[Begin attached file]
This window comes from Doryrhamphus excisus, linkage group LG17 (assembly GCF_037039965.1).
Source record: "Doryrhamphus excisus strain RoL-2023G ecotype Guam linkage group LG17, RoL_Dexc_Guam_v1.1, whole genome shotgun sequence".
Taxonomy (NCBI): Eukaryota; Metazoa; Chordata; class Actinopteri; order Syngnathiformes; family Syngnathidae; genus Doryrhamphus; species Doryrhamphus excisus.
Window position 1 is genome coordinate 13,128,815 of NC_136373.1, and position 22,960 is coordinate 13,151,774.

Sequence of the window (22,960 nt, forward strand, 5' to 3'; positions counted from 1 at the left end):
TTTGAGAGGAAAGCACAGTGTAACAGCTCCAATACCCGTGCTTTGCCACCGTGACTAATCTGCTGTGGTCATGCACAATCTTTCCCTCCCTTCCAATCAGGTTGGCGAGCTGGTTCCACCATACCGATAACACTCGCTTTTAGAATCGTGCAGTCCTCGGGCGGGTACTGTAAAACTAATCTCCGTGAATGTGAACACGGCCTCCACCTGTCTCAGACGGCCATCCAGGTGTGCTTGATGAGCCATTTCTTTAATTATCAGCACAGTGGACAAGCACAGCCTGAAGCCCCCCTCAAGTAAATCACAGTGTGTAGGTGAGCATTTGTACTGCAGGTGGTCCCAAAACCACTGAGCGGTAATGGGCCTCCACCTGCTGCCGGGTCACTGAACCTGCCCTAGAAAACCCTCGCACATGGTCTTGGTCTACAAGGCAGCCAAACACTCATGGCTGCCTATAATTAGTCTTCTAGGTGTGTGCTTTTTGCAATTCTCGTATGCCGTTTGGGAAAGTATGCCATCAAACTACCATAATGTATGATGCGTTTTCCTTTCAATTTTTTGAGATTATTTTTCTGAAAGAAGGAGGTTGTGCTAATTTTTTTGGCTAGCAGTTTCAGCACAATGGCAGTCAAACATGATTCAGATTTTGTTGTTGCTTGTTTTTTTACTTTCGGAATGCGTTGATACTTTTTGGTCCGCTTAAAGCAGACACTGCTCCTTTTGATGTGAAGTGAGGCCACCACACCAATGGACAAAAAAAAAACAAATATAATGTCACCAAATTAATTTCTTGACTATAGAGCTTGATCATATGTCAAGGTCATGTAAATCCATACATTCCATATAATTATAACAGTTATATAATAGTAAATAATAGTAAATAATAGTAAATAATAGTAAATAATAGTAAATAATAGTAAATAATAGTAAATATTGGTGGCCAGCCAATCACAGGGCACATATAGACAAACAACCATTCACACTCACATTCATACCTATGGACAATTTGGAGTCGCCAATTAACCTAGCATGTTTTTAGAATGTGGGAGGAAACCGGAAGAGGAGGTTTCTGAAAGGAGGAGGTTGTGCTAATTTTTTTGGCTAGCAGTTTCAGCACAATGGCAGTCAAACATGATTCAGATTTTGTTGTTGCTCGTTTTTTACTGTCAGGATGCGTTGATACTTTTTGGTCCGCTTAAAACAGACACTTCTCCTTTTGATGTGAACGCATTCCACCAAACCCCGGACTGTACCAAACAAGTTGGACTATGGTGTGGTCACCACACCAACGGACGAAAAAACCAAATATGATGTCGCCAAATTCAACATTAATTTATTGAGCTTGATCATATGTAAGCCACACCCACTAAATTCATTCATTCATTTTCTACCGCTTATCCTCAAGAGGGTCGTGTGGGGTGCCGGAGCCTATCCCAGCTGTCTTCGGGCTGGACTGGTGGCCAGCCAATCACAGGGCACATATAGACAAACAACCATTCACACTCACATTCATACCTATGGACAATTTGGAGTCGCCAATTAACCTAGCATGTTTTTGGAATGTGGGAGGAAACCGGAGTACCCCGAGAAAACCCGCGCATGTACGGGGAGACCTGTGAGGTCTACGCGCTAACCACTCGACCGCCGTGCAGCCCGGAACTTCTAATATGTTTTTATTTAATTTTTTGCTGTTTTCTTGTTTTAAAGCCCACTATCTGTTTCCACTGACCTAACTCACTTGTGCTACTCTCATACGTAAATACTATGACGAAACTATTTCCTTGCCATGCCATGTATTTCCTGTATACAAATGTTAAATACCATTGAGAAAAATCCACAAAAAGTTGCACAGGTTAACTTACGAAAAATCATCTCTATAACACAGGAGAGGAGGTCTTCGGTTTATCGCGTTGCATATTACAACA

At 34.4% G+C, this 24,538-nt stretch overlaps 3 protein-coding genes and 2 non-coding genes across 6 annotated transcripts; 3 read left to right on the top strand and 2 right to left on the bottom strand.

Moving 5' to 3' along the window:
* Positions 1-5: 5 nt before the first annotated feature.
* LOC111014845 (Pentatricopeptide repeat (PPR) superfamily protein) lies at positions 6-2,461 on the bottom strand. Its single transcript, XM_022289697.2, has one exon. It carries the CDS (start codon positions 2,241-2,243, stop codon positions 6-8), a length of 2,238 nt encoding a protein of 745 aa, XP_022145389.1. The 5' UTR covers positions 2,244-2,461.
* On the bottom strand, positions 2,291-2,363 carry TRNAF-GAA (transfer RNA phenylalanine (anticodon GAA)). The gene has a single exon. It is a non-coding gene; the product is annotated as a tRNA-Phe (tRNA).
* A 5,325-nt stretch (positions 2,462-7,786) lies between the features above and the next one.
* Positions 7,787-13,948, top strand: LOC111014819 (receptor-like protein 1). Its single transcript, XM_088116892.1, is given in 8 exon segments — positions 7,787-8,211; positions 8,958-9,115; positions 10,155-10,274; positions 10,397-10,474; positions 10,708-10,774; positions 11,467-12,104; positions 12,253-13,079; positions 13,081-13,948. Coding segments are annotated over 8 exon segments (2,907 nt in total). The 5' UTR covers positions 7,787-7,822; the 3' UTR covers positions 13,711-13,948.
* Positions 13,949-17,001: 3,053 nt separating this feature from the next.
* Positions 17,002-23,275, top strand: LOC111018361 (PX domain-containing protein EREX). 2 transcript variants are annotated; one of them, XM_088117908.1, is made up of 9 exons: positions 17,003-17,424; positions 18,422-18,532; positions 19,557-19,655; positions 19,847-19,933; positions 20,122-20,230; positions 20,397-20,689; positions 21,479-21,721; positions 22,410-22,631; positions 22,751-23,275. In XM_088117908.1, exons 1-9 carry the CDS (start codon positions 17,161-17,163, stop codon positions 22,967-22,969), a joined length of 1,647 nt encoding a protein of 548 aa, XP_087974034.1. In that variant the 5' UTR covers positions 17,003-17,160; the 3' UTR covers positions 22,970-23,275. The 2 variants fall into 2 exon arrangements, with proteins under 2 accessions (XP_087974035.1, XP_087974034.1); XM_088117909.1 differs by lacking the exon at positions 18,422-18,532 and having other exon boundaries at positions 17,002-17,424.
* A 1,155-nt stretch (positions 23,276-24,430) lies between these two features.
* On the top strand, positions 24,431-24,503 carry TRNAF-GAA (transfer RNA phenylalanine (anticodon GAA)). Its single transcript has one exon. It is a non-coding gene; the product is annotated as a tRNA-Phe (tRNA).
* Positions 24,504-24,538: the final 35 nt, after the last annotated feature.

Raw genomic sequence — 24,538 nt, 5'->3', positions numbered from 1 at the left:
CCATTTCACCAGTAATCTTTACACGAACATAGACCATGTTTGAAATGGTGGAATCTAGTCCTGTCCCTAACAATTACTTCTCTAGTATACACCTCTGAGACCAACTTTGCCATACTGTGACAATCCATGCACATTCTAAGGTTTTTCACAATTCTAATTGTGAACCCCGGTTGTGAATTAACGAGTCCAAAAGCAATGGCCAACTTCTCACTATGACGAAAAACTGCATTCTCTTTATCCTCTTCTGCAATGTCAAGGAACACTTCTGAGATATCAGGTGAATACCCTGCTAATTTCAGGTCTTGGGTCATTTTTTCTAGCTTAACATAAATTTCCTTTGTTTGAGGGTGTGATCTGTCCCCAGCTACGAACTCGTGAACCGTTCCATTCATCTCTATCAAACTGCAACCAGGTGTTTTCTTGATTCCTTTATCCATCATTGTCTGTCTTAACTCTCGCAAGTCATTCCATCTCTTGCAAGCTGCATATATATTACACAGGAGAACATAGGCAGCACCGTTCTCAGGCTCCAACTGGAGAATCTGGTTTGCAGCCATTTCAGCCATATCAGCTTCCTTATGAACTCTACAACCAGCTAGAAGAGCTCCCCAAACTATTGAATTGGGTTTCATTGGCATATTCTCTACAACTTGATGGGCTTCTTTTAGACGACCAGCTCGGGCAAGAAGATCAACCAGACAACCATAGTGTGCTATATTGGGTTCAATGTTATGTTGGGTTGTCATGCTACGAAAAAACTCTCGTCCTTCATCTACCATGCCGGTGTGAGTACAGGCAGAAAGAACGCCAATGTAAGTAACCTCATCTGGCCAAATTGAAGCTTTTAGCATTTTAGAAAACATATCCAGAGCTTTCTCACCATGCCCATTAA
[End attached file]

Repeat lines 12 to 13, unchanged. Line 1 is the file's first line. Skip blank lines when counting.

* A 5,325-nt stretch (positions 2,462-7,786) lies between the features above and the next one.
* Positions 7,787-13,948, top strand: LOC111014819 (receptor-like protein 1). Its single transcript, XM_088116892.1, is given in 8 exon segments — positions 7,787-8,211; positions 8,958-9,115; positions 10,155-10,274; positions 10,397-10,474; positions 10,708-10,774; positions 11,467-12,104; positions 12,253-13,079; positions 13,081-13,948. Coding segments are annotated over 8 exon segments (2,907 nt in total). The 5' UTR covers positions 7,787-7,822; the 3' UTR covers positions 13,711-13,948.